Ho: Investors are worried about its austerity project. There are two schools of thought. The first is that this program isn't finished. The second is that we've already seen the results of tightening so there won't be more big measures. I'm more conservative, I don't think credit tightening policies end after just two or three months. It takes time to see if they're working, which can take a year or more. I don't think we'll measure the impact of credit tightening until the third or fourth quarter, although so far the outcome looks promising.

How do you define a soft landing, versus a hard bump?

Ho: A hard landing would be GDP annual growth at 6% or less. But if China grows at just 6-8% this year, that's all right, and that's my assumption. The government is targeting the right sectors. The risk is a spill-over to other sectors, but so far I haven't seen any signs of that happening.

How do you manage a portfolio, then?

Ho: The first step is easy, you avoid the sectors the government is tightening. So everyone has shifted into utilities, power and energy. The hard part is knowing when to get back in, because there will be a rush. You also have to ask whether the sectors that appear to have no problems are properly valued. I think oil and energy still look attractive, though, because consumption is strong. These are safe for now, but valuations could stretch. Telecoms, that's safe, people see that as a utility. But we're more careful about commodities.

Otsuki: We've avoided commodities. Prices have fallen from their peaks, but not enough. We know 2004 earnings are going to be fine but we're evaluating 2005 earnings to see whether we should go in, and that depends on both the China economy and global demand.

What about regional equities?

Seton Lor: These portfolios are for our off-balance sheet assets and our style is top-down, because in Asia country selection adds value. Historically here countries are important. We have a small team so we employ a quantitative analysis to narrow down stock selection. Then to avoid excess volatility, we overlay this with a view of long-term themes. A big theme is that Asia has been the beneficiary of an expanding China, so the China outlook is critical to all of non-Japan Asia. We're cautious about China, so we're cautious about Asia. On the other hand, the Japanese recovery appears sustainable.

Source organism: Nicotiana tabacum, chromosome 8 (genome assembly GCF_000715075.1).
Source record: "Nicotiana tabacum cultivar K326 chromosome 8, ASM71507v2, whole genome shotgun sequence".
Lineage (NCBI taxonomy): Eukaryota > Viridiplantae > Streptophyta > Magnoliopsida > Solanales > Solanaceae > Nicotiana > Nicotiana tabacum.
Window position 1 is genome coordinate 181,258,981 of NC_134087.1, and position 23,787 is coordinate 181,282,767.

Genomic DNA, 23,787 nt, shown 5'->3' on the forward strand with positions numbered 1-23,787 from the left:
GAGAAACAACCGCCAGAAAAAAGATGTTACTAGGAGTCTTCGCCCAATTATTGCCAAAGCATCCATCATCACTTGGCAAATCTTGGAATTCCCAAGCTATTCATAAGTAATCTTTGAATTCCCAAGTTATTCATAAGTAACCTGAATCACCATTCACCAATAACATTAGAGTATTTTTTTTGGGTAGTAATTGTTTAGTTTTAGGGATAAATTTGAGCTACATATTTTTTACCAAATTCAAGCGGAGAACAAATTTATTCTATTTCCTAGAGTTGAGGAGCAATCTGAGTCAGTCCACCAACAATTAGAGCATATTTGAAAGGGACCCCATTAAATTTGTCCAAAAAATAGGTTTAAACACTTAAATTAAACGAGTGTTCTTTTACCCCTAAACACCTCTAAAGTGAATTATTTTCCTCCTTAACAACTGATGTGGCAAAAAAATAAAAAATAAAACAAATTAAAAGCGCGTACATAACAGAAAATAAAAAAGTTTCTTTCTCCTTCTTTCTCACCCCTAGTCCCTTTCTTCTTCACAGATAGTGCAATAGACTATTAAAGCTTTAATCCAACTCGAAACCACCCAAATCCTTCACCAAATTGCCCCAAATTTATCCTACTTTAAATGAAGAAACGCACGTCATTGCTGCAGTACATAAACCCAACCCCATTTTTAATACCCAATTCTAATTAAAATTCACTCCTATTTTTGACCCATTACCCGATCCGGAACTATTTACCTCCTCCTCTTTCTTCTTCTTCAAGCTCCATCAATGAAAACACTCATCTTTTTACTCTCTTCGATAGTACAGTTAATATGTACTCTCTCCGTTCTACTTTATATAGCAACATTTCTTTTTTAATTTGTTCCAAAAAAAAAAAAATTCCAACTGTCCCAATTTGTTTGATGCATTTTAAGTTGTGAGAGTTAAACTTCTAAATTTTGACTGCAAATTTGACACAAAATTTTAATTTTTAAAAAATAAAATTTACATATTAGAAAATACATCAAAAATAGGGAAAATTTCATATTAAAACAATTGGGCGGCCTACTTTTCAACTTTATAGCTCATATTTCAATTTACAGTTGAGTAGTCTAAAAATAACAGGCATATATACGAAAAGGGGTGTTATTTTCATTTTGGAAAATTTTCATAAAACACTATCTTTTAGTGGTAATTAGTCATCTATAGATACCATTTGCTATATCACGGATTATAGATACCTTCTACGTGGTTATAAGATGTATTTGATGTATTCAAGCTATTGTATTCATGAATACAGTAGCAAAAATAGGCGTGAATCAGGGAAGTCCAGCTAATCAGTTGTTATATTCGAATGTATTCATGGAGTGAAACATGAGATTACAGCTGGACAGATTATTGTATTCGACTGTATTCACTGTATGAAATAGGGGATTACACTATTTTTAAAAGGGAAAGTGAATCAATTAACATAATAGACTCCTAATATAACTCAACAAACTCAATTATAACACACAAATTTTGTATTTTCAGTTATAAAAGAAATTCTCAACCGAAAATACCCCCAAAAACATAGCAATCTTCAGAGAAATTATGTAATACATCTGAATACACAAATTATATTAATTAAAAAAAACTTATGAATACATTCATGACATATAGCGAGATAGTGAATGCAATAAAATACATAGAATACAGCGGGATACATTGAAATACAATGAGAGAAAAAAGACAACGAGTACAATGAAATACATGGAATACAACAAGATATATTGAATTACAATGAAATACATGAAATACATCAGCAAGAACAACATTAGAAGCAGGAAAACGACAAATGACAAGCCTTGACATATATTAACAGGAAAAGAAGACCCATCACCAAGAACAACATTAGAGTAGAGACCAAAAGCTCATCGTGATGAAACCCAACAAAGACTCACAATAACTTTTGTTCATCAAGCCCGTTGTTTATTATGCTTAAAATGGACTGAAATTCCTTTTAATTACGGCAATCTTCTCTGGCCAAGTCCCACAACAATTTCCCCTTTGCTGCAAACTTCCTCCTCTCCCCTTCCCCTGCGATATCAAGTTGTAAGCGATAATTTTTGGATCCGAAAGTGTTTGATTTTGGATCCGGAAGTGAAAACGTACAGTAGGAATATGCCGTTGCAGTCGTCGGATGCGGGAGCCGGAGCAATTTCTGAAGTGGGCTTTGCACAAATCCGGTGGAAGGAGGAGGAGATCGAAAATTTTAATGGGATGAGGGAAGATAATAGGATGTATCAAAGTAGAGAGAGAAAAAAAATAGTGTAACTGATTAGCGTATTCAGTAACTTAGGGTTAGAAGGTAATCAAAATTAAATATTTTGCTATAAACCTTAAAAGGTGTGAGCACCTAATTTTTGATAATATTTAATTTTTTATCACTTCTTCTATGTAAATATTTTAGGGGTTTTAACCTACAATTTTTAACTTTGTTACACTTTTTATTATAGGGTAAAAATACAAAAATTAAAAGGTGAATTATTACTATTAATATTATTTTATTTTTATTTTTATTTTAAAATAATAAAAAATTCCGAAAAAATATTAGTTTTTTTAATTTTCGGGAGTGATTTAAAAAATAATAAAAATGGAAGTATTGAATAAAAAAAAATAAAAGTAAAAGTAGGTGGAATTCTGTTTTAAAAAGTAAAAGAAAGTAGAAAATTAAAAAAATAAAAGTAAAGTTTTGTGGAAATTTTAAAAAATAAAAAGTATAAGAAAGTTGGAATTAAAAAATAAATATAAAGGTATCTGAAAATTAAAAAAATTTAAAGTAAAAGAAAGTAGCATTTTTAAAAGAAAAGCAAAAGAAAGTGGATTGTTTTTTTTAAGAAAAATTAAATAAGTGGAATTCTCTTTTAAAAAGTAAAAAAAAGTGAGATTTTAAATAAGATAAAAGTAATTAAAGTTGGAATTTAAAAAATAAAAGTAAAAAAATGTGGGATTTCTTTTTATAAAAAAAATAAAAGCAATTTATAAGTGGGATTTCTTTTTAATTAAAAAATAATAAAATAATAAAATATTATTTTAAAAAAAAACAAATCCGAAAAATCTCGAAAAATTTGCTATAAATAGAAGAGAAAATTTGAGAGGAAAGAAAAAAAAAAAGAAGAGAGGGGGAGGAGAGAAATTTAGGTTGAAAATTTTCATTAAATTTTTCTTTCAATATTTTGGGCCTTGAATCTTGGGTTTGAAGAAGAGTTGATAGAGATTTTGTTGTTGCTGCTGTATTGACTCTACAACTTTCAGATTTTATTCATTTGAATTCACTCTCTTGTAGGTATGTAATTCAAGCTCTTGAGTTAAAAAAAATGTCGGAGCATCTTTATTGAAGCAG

What makes Japan attractive?

Lor: Its growth is more from internal sectors, not from exports, which bodes well for Japan if the US or China slows. We've seen deflation ending in consumer prices, property prices, even golf club membership prices. That gives companies better pricing power and encourages consumers to buy right away. Bank NPLs are finally coming off, and S&P made its first bank upgrades since the 1980s. Companies are paying more attention to profits and returns on equity without leveraging the balance sheet.

How is that reflected in your portfolio?

Lor: We focus on the domestic sector. Our position turned neutral last Summer and we're overweight financials.

Are Japanese government bonds still toxic?

Otsuki: Japanese interest rates are too low. But maybe in a few years, inflation will return and that will push rates high enough. In the future we see an improving currency, given the positive current account, but the yen hasn't yet appreciated. So on two counts, Japan still isn't where we want to go.

And Asian equities?

Lor: China works with blunt instruments and we have to second-guess the data, so markets will be volatile. For our off-balance sheet mandates we're close to our maximum cash holding of 10%. PEs may look cheap but we need to factor in potential earnings downgrades. Taiwan and especially Korea are export-driven, so we need to see a domestic recovery kick in. At the margin, the risk premiums for global assets are falling, which means investors take on extra risk to invest in Asia. The region outperformed US equities for the past two or three years, and I think that's still true in the long run, but for the near term I think Asia will under-perform. One place we've upgraded to neutral is Malaysia, which is a good place to hide, because the domestic economy is isolated from international markets and is doing well.